Publication: Research - peer-review › Report – Annual report year: 2010
In the coming years elderly drivers are expected to account for an increasing share of the total number of drivers in the industrialized countries. With improved living conditions and longevity, many elderly keep their driving license well into old age. This creates demands of both the society and the traffic system’s ability to handle and adjust to this new composition of drivers. Previous studies show that the life quality of older people is highly connected with an active and independent use of the surroundings, in which daily transportation and especially car driving plays an important role. This is because the car overall is the safest and most satisfying way of transportation for the older population and creates opportunities for mobility for even the seniors with physical limitations or handicaps. For many older persons access to the surrounding world is conditioned by their possibility of driving. In some cases, however, illness and health conditions can affect the driving ability to such an extent, that it compromises the safety level of the older person’s driving. Here especially dementia has been identified as a significant factor. In many countries it is considered necessary, out of mainly traffic safety reasons, for older drivers to frequently have their driving abilities evaluated. These evaluations are carried out with the use of both physiological and psychological methods and represent a crucial point in the possible reissuing of one’s license as a senior driver. For this reason, and for traffic safety reasons, it is important these evaluations are as accurate as possible. Given this background, the present report aims first, at giving a comprehensive review of how dementia and age influence the driving capability and performance, and second, at providing an overview of the variety of evaluation methods and their reliability in rating the driving capabilities of people suffering from dementia.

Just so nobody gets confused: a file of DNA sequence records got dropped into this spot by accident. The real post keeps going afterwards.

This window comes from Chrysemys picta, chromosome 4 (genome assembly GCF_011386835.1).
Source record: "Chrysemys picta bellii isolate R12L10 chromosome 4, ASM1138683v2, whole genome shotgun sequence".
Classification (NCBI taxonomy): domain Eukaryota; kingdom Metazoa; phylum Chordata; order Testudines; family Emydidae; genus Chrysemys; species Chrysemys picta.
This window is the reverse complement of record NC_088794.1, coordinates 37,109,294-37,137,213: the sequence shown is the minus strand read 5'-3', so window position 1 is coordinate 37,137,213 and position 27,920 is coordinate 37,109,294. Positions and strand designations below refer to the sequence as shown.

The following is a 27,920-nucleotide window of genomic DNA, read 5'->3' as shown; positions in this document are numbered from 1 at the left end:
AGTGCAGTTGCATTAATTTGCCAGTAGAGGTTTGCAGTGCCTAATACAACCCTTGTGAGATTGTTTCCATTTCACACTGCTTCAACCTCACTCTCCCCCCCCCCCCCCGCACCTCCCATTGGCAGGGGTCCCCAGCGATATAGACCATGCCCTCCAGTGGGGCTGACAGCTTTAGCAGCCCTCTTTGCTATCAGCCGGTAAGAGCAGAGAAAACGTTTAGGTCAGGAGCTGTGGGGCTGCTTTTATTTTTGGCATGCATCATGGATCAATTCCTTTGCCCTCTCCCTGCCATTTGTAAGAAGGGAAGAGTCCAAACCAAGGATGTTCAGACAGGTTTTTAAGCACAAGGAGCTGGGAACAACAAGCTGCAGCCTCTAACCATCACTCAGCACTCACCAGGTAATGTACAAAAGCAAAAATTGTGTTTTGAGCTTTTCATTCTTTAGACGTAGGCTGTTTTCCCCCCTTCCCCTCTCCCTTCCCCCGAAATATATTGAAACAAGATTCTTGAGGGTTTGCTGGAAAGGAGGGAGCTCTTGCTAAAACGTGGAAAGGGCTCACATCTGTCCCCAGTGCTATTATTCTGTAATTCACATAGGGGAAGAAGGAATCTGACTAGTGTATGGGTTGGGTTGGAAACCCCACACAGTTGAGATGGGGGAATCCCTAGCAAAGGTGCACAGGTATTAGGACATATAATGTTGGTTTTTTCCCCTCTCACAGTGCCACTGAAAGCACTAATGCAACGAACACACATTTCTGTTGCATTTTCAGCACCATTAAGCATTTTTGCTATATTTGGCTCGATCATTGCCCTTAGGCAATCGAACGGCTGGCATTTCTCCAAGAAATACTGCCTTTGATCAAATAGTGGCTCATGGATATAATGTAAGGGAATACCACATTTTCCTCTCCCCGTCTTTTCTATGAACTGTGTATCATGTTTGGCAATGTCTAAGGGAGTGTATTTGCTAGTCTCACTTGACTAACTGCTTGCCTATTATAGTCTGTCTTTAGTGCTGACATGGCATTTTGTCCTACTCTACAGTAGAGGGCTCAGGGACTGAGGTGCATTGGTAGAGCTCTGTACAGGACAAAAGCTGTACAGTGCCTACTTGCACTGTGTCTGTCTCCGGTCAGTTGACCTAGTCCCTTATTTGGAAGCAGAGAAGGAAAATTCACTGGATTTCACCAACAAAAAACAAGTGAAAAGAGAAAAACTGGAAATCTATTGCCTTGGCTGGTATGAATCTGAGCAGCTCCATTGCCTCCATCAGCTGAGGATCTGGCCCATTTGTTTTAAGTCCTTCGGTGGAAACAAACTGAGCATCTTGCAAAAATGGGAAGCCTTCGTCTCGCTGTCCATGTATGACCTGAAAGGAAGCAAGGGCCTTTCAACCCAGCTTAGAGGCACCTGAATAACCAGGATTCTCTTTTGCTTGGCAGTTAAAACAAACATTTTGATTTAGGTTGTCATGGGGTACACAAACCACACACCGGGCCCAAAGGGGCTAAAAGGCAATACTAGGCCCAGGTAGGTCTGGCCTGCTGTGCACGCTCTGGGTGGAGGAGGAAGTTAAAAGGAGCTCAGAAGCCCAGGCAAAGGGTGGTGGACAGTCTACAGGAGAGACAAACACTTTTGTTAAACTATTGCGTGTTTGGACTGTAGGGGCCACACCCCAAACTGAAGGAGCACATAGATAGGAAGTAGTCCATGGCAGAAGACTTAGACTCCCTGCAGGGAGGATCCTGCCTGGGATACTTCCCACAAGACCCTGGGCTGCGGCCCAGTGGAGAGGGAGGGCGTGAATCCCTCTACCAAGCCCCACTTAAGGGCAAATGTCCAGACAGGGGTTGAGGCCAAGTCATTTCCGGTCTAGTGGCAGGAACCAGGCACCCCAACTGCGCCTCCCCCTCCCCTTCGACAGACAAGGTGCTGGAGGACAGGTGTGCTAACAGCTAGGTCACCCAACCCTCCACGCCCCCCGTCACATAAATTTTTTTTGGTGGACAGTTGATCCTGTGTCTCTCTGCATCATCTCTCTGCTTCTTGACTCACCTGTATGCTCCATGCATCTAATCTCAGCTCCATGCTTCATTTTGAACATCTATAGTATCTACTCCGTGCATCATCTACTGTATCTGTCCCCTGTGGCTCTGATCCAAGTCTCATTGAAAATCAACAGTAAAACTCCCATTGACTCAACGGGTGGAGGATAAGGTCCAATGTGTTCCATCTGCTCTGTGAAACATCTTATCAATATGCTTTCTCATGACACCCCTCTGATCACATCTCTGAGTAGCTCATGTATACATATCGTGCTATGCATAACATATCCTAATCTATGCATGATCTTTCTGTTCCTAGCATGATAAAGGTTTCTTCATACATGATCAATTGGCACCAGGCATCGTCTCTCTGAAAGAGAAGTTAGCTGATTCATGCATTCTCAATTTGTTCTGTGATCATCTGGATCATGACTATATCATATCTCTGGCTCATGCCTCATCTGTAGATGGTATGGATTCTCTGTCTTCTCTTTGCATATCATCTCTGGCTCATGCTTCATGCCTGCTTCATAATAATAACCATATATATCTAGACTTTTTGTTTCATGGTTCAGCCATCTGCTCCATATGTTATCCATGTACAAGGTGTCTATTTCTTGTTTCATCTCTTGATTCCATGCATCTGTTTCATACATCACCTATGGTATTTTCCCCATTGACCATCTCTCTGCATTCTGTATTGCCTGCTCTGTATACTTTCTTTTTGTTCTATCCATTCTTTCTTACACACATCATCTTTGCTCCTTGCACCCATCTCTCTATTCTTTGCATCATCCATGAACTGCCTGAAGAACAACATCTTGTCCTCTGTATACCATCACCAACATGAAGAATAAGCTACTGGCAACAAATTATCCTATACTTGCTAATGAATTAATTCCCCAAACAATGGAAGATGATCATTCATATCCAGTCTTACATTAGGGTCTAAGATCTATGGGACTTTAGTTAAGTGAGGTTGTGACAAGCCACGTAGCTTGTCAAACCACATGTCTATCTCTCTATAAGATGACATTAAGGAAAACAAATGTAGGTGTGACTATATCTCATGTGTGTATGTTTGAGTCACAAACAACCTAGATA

No data available